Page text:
Communication — 02 November 2003
His,her chores: Is it fair?

Have you ever felt that you do more than your fair share of the
household tasks? Have you ever felt resentful about not having your
efforts appreciated enough? If so, you have experienced the avoidable
frustrations many partners feel.

Many couples report feeling overwhelmed by the demands of their jobs,
childcare, household chores and life tasks which drain their energy.
Fatigue, exhaustion and irritability are common symptoms of these

overworked partners. The non-relenting nature of these demands often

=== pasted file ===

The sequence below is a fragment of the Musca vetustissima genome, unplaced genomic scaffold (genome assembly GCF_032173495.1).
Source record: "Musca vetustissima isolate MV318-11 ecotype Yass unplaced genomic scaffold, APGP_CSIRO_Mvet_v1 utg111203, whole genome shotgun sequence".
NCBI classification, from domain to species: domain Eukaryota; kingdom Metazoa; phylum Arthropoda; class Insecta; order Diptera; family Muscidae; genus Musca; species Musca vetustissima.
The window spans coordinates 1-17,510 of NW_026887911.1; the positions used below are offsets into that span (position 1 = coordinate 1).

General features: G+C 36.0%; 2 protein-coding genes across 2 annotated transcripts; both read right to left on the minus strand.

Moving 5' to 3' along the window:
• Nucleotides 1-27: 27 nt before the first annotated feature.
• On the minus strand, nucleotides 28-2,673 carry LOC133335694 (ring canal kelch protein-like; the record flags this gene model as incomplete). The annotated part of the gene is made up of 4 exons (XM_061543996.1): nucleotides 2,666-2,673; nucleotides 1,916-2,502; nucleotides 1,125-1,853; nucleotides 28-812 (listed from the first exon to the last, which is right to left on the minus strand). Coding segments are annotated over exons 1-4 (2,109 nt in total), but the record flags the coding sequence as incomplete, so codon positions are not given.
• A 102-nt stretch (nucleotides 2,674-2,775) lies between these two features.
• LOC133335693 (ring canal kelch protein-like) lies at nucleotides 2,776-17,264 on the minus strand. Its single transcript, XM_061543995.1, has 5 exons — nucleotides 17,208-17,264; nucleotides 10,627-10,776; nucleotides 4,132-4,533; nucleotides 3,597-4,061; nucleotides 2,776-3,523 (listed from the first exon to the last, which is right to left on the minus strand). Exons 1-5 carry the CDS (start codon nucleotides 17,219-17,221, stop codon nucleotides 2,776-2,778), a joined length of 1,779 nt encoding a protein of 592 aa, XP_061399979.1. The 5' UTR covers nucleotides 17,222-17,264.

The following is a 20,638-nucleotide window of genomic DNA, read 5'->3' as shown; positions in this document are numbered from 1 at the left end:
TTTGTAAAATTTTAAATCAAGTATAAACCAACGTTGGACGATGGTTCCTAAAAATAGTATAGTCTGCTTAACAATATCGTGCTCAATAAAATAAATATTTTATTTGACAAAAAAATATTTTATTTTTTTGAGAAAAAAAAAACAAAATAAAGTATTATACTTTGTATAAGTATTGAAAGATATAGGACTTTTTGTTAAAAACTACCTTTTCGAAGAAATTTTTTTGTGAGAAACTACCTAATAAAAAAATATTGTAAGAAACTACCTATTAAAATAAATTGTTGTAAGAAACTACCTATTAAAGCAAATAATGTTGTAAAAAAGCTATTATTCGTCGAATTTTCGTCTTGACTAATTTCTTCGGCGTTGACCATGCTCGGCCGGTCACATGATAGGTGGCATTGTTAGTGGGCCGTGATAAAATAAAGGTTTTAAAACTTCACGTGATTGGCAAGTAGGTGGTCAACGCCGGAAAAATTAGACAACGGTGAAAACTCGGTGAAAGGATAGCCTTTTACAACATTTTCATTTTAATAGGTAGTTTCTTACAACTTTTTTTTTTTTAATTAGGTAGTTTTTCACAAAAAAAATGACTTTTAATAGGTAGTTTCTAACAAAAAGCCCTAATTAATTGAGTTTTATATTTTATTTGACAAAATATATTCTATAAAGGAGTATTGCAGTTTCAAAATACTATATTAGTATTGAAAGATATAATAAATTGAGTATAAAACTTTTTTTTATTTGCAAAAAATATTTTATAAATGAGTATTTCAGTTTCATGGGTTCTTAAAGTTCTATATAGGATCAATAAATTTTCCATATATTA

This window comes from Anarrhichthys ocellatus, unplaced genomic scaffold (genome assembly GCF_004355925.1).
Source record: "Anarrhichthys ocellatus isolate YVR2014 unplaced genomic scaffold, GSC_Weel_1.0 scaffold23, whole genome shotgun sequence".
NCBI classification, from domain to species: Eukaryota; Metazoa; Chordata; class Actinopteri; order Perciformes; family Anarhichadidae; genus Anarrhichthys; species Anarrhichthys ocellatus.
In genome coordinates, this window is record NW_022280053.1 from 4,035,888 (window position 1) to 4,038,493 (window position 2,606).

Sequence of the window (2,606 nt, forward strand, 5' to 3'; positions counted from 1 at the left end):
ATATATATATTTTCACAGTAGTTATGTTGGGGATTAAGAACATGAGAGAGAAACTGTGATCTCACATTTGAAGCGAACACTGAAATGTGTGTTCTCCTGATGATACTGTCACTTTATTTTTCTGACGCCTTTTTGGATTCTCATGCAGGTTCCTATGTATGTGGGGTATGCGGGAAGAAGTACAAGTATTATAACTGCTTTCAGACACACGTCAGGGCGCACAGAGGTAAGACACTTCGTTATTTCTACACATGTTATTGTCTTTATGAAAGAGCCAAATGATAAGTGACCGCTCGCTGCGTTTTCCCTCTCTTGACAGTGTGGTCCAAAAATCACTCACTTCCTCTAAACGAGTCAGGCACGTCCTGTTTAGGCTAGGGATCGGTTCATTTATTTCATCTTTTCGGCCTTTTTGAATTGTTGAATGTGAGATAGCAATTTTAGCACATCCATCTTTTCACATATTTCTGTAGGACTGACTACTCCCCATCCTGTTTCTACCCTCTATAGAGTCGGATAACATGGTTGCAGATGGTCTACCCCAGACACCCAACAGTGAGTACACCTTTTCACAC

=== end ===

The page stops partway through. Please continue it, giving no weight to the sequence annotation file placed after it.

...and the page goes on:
renders the couple powerless and even despondent at finding a solution.

It is thus likely that two extremely stressed people may resort to
struggling over one more task, which neither feels able to squeeze into
his or her already overburdened schedule. It is also predictable that
each may view his own efforts as greater than his partner’s. When we are
stretched too thinly, our judgment falters and we see only our own

Some of this seemingly unmanageable state is due to the fact that 70% of
marriages consist of two wage earners. In the 1950_s, most households
were composed of a breadwinner, usually the man, and a homemaker who
devoted her time to the home and the children. Research shows that today
women still do two thirds of the household chores, while holding full
time jobs. Though men are sharing more and more of the household tasks,
they would have to increase their home labor contribution by 60% to
achieve an equal level with women.

So how do some couples manage to do it all- lovingly? How do they avoid